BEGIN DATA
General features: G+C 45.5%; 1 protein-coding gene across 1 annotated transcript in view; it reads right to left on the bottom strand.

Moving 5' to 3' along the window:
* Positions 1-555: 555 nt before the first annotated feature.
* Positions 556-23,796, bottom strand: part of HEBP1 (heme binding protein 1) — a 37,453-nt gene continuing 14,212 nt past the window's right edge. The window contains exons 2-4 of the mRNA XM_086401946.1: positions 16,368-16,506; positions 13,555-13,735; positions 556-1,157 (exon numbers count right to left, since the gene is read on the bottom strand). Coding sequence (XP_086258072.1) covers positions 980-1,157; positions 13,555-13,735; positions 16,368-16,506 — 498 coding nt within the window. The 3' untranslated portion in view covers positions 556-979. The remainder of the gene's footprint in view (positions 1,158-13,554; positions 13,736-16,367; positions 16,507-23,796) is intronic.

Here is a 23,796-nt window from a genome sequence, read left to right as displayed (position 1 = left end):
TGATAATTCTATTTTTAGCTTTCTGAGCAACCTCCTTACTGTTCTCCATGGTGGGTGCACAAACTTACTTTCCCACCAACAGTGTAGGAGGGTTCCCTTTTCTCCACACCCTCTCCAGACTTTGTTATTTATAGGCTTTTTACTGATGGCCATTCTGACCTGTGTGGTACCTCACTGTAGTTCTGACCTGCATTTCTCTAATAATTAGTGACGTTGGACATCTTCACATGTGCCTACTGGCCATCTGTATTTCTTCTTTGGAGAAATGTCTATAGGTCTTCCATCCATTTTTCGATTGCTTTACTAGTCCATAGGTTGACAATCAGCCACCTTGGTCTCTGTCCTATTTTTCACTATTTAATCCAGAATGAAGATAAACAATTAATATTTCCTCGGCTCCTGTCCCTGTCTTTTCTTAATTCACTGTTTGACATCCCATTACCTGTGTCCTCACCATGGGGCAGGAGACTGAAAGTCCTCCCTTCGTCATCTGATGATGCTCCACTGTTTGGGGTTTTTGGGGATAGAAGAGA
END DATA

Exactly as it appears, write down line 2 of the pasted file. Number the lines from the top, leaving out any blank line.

Moving 5' to 3' along the window: